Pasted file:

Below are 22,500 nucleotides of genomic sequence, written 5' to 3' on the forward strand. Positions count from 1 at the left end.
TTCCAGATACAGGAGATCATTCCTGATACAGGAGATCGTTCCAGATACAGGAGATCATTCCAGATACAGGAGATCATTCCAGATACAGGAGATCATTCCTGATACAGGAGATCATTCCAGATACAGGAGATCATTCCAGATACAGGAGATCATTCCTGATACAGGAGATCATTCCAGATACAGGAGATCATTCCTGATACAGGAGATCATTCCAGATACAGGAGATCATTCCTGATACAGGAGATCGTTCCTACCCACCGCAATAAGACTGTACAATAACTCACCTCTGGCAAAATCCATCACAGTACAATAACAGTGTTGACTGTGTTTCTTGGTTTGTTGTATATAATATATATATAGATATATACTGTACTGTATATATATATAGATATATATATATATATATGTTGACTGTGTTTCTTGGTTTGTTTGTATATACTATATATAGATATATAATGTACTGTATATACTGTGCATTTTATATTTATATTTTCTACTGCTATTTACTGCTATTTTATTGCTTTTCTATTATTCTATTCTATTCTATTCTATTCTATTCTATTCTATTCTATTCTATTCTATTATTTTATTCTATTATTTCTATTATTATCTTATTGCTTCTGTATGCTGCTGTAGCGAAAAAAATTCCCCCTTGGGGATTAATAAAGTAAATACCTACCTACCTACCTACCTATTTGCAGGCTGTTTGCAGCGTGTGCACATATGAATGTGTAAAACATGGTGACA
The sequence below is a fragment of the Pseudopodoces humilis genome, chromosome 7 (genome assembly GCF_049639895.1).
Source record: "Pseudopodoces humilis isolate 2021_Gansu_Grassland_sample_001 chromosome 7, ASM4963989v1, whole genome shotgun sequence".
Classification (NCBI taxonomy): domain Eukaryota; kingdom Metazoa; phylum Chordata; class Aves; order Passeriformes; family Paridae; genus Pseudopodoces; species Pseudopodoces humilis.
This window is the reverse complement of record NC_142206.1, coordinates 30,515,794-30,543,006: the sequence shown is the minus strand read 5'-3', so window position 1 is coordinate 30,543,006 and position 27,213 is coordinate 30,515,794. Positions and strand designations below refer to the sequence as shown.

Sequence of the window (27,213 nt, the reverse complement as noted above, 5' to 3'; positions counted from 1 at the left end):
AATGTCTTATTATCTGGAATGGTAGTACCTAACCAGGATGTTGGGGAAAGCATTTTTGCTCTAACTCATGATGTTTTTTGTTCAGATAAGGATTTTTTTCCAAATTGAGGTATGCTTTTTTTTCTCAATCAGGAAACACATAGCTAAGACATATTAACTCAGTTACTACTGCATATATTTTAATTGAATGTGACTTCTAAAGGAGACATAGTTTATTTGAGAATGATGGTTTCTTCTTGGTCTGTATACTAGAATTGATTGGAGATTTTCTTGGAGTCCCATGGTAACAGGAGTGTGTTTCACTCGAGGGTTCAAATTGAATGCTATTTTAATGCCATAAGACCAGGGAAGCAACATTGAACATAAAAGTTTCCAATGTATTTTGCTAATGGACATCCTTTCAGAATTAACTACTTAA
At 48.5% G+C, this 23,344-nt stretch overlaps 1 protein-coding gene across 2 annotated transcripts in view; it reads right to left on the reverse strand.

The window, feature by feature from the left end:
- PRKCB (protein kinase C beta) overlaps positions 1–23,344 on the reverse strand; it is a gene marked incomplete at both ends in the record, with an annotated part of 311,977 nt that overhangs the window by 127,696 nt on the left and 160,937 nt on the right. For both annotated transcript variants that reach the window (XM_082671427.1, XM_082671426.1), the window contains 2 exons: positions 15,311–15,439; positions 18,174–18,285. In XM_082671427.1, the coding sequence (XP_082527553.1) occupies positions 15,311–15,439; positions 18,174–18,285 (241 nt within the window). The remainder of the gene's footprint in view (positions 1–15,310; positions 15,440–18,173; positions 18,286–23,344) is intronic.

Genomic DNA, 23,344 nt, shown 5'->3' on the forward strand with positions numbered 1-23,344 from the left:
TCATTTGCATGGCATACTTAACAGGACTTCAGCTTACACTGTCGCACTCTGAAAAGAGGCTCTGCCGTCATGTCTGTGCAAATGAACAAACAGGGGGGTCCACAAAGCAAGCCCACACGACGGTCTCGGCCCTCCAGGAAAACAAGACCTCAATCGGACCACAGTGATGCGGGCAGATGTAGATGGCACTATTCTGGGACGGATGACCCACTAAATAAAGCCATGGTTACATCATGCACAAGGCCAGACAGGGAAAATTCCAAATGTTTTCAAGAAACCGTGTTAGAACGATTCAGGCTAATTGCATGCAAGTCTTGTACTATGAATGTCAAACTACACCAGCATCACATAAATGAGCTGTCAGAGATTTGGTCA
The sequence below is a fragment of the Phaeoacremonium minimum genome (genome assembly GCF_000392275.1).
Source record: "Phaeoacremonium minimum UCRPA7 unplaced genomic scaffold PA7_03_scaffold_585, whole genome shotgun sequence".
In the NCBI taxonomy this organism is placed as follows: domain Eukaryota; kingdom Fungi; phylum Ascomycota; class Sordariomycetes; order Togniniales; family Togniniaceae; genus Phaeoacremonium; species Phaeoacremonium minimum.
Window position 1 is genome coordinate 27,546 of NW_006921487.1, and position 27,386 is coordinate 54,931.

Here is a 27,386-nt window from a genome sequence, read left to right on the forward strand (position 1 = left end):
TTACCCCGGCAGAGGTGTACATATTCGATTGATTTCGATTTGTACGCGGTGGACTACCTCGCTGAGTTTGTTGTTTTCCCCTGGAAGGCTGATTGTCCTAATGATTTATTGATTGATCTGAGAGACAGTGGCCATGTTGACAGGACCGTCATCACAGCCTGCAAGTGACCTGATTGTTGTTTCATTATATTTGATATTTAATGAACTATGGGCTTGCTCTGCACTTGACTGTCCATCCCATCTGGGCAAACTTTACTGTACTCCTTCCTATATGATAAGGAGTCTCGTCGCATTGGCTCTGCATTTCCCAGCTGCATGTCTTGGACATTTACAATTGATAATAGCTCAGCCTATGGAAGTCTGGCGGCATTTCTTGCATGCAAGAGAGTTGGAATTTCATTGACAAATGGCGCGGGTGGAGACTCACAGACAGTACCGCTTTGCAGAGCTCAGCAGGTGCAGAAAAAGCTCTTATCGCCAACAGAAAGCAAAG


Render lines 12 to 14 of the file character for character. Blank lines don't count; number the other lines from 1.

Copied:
Genomic DNA, 23,344 nt, shown 5'->3' on the forward strand with positions numbered 1-23,344 from the left:
TCATTTGCATGGCATACTTAACAGGACTTCAGCTTACACTGTCGCACTCTGAAAAGAGGCTCTGCCGTCATGTCTGTGCAAATGAACAAACAGGGGGGTCCACAAAGCAAGCCCACACGACGGTCTCGGCCCTCCAGGAAAACAAGACCTCAATCGGACCACAGTGATGCGGGCAGATGTAGATGGCACTATTCTGGGACGGATGACCCACTAAATAAAGCCATGGTTACATCATGCACAAGGCCAGACAGGGAAAATTCCAAATGTTTTCAAGAAACCGTGTTAGAACGATTCAGGCTAATTGCATGCAAGTCTTGTACTATGAATGTCAAACTACACCAGCATCACATAAATGAGCTGTCAGAGATTTGGTCA
The sequence below is a fragment of the Phaeoacremonium minimum genome (genome assembly GCF_000392275.1).